Landon Campbell hosts a podcast called In Their 20s. He was recently on Content Is For Closers as a guest, but on his show, he interviews some of the most famous people in tech and entrepreneurship about the advice they would give themselves when they were back in their 20s.
The crazy thing is, this guy started absolutely from scratch. He and his business partner at the time had the idea during COVID and they decided they were going to go all-in and try to find the absolute best guests and the biggest names to help their show off.
Since they started the show just a year ago, they’ve had…
- Steve Wozniak: Steve Jobs’ co-founder at Apple
- Ev Williams: a co-founder of Twitter)
- David Sacks: one of the PayPal mafia, now on the All-In podcast, very famous investor
- Jason Calacanis: also on All-In, founder of This Week in Startups, another incredibly well-known investor
Every blind squirrel finds a nut. People find good guests every once in a while, but In Their 20s is solely composed of absolutely excellent guests. How? Landon said he just has to give the littlest bit of effort more than the other requests people are asking of these folks.
You have to remember, these people are getting tons of requests every single day. At this caliber, people are asking for their time, their advice, etc. probably on an hourly basis. It’s not that easy to be a little bit better than so many people, but the concept is correct.
We’ve had the same experience.
When we first started The Startup Show, we were able to attract guests like…
- Gary Vaynerchuk
- Jason Zook
- Jocelyn Glei (a very famous author)
- Cory Gregory (who is probably the top influencer in the fitness space)
…and a lot of other people we didn’t have any business talking to, especially at that stage. We still don’t now, but this was four and a half years ago. We were just doing it to do it and try to get attention, and these people came on our show.
The time we spent thinking and acting a little bit extra made us different from the rest of the crowd.
If you are trying to find worthwhile guests, here are four tactical things you can do to get their attention.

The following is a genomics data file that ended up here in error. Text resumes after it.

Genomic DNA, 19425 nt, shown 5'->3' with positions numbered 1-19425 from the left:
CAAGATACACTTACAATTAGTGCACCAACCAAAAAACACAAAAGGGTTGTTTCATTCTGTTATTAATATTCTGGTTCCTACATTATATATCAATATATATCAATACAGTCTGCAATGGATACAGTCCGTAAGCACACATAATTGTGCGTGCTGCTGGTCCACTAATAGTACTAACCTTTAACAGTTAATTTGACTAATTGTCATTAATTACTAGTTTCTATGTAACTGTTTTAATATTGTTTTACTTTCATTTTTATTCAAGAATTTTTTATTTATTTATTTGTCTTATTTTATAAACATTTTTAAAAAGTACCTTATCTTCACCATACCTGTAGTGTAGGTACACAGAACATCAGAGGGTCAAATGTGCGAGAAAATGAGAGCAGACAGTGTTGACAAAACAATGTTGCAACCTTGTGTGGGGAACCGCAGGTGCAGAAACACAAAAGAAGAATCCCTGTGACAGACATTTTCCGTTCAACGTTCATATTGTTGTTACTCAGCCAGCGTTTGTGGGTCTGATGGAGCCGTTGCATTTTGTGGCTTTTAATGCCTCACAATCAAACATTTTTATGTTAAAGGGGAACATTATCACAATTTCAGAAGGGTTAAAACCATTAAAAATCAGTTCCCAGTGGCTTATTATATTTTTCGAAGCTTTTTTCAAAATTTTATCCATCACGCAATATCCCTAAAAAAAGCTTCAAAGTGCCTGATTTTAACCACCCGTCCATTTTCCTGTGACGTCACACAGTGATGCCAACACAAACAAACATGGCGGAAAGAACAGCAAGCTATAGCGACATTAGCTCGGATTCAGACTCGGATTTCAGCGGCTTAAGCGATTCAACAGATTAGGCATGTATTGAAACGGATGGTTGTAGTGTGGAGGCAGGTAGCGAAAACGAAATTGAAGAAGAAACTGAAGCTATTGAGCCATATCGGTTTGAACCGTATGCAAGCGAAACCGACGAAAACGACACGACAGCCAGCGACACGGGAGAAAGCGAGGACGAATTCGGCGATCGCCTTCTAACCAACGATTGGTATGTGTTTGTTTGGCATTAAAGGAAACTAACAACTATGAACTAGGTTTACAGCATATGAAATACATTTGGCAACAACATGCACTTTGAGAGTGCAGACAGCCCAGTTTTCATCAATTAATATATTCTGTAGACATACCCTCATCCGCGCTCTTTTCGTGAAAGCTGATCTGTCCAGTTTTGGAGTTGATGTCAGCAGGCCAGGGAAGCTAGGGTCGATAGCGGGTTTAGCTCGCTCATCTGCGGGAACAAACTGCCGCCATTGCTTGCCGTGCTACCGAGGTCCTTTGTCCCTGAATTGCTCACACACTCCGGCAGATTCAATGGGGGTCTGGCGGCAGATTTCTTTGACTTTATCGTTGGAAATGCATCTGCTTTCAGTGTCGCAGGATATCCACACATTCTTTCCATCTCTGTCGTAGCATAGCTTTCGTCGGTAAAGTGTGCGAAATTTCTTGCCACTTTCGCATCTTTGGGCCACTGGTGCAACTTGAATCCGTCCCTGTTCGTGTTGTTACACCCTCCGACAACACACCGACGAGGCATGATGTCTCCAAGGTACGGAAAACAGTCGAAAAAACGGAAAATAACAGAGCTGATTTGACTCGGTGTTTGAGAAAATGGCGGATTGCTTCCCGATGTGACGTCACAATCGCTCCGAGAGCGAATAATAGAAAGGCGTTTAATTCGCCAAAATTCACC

#1 — Design a quick but personalized landing page
Design a single but personalized landing page that explains your pitch and gives the guest some button, some hook where they can schedule their appearance on your show in real-time.
This is kind of like asking someone to prom back in high school: “Will you be on my show? Yes or no.” This may or may not work, but the idea is to show effort.
- Make sure everything’s personalized
- Make sure it’s not the same landing page you send over and over and over and over again
- Have some elements that are unique to the person you’re talking to
Show that extra effort.
#2 — Do something for the guest
Broadly speaking, do something great for the guest. Do some free work. Maybe redesign something, rewrite something, make an introduction. Whatever your skillset is, use your skills in some way to improve something they already have.
Do something on their behalf with no expectation of anything in return.
Send it to them and say, “I’m doing this for you because I noticed it and I thought it could be better. By the way, I have this podcast. If you want to come on, great. If not, no problem, but I did this for you.”
#3 — Purchase the guest’s books or products
Taking that a step further, so many people who are interested in coming on podcasts have a book or product or some reason to do a media tour. That’s why they’re going on podcasts to begin with, so you can just pony up and buy.
Gary Vee does this: if you buy 30 books of his, he does something for you. He comes on your show, he has a conversation with you, whatever it is. That’s one way to do it:
Buy a bulk product they have or somehow find a way to promote their products.
Four years ago, Gary Vee had a shoe coming out with K-Swiss the same time season one of The Startup Show was airing, so our head of growth emailed his assistant and said,
“Hey, we have the show. It’s small but growing. These are the types of people that listen to it. All I want to talk about for 15 minutes is Gary’s shoe. I’m not going to ask him about anything else. I just want to talk about his shoe.”
He came on, we just talked about his shoe. Of course, if you know Gary, a million other things were discussed throughout, but the thread-line was his shoe. Then we were able to tell all these other great prospective guests, “Gary Vee came on our show.”
#4 — Record a 30-60 second video pitch
Record a video of yourself in which you are pitching to the guest on why they should come on your show. You can’t do this for every single potential guest, but it’s a worthwhile exercise.
Make sure it’s a good video. Don’t just do a half-effort job here. Maybe have an intro and outro, maybe a little bit of music. Then DM or tweet your pitch at the person you’re trying to bring on your show. I guarantee they will engage with it at the very least.
They may not respond, they may only like it, they may just laugh or say thanks, but they will engage with it. On platforms like Twitter or LinkedIn where that type of thing is not as normal, it will make a mark with them.
Maybe only 60% or 40% of potential guests will come on your show, but you get that many more great guests than you would have had otherwise.
Remember, the idea is to be as personalized as possible while remaining respectful and showing you’re willing to actually go the extra mile to serve the guest— not yourself. Good luck!